Sunday, 31 October 2010


I had a lesson the Thursday before last (21st October) but hadn't managed to hit any balls or work on any of the drills as there were darker and more serious issues to attend to. However, looking out of the bedroom window at the heavy drizzle, the proposed round of golf was quickly substituted for a range session and a chance to put some serious time into the drills and working on the swing changes.

Those of you who follow the Golf Monthly Forum (and if you don't get yourself signed up and involved - it is THE best golf forum out there) or have been with me so far on my journey, you will know that my swing is idiosyncratic at best and a blur of flailing limbs on a bad day. I have a real tendency to lift my body into impact and lose my spine angle. The plan for the winter is to stop that as much as possible although I doubt we'll ever eradicate it completely.

The teaching pro I saw, Paul Harrison down at Maidenhead Golf Centre, wanted me to try and turn with the hips on a more level basis as opposed to a lateral slide and to feel as though the chest was more on top of the ball at impact. I have to say doing it again ten days after the lesson felt really strange and totally alien to everything I was use to. Early signs with the wedges weren't great and I was in Shanksville (population 1). However by breaking it down and rehearsing in slow motion without hitting a ball (but probably looking a right idiot) it started to make sense.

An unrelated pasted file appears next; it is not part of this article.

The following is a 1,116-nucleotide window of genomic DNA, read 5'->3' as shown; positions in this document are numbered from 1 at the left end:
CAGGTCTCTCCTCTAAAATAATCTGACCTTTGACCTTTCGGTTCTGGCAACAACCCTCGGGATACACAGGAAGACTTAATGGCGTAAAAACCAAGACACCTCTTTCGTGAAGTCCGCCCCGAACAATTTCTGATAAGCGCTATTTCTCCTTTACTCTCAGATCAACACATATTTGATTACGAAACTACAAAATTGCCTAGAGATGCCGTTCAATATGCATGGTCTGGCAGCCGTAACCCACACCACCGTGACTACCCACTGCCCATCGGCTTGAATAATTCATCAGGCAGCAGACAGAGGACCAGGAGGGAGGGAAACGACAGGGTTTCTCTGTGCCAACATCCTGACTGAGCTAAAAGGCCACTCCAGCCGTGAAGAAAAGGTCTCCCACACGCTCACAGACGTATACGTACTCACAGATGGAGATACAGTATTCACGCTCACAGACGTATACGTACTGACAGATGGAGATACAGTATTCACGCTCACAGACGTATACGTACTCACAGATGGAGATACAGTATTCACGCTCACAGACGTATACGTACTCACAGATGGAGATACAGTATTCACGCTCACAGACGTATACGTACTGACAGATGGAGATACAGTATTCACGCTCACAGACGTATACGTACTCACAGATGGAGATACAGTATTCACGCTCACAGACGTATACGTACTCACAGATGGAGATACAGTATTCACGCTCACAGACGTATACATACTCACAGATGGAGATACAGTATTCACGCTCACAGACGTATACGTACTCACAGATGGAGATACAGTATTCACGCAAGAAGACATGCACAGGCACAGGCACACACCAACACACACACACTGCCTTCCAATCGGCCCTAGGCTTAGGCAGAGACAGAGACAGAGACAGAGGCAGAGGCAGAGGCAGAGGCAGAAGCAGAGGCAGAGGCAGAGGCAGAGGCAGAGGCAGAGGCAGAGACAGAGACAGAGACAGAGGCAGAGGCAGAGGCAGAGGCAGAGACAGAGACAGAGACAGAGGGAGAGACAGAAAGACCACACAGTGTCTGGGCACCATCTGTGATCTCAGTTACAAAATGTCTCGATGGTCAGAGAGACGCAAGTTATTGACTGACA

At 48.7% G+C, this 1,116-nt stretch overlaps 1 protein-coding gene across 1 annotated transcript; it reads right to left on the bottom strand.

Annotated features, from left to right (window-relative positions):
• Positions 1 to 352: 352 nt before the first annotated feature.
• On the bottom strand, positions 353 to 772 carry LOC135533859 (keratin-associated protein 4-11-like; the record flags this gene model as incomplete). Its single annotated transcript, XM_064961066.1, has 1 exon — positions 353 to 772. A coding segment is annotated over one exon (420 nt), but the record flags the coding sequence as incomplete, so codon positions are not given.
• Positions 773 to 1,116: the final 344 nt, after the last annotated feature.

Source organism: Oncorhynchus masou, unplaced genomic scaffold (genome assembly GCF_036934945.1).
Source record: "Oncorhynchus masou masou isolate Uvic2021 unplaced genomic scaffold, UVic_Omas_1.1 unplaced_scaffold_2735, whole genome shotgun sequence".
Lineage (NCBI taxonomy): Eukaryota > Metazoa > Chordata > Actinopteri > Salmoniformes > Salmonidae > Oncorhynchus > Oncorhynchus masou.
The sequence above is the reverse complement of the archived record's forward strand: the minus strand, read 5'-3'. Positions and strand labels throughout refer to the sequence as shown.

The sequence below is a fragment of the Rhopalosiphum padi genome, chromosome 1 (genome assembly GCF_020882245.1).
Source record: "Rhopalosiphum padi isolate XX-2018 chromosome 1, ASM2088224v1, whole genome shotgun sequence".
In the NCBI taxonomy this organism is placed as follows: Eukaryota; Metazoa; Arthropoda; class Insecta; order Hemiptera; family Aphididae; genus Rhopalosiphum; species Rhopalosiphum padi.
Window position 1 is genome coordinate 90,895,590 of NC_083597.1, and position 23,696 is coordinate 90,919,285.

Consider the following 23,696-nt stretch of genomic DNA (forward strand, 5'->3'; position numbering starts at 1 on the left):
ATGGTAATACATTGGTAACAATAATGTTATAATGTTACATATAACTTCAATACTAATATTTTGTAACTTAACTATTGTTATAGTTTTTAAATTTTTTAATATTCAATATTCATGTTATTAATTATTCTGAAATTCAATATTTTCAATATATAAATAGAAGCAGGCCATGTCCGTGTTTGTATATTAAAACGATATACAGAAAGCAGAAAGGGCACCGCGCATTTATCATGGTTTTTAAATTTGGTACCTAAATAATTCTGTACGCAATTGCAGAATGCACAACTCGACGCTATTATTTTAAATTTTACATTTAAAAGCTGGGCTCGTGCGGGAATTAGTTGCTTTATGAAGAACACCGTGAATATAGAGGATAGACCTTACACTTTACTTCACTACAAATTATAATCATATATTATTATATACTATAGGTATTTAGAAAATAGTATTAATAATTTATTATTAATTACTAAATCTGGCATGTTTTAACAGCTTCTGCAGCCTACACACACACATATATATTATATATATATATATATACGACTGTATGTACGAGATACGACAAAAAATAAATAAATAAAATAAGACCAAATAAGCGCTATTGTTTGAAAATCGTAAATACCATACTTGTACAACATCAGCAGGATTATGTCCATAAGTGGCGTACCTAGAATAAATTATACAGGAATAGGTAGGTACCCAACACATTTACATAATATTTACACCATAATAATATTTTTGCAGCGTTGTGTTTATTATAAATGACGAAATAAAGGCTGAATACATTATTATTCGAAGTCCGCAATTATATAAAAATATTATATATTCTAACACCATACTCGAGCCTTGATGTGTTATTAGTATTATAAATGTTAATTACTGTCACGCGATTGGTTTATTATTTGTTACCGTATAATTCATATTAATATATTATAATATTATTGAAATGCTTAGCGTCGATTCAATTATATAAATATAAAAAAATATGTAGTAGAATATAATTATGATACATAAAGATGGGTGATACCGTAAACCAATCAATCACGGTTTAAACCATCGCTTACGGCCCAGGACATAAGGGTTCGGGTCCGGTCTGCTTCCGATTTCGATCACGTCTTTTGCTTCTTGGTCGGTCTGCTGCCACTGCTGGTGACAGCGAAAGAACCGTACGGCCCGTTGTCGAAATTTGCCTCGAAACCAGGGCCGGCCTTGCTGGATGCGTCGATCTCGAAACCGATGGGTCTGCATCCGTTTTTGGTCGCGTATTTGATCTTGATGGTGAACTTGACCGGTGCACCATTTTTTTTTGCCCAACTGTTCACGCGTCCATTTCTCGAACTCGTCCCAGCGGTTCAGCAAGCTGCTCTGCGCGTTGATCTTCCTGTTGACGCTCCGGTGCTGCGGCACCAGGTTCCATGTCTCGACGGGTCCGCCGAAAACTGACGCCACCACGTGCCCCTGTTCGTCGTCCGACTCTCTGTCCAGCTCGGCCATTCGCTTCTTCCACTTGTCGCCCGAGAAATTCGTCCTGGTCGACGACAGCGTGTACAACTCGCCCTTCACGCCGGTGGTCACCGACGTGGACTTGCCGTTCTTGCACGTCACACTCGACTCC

When the eureka moment came it was like a smack across the chops with a wet haddock. Suddenly I was compressing down on the ball at impact and they were fizzing away high and arrow straight. When the old habits crept back in I could really feel the difference. I'm a bit gutted that I couldn't have worked on it more before going out yesterday and gotten the feeling. I knew what I was searching for on the course but not how to accomplish it.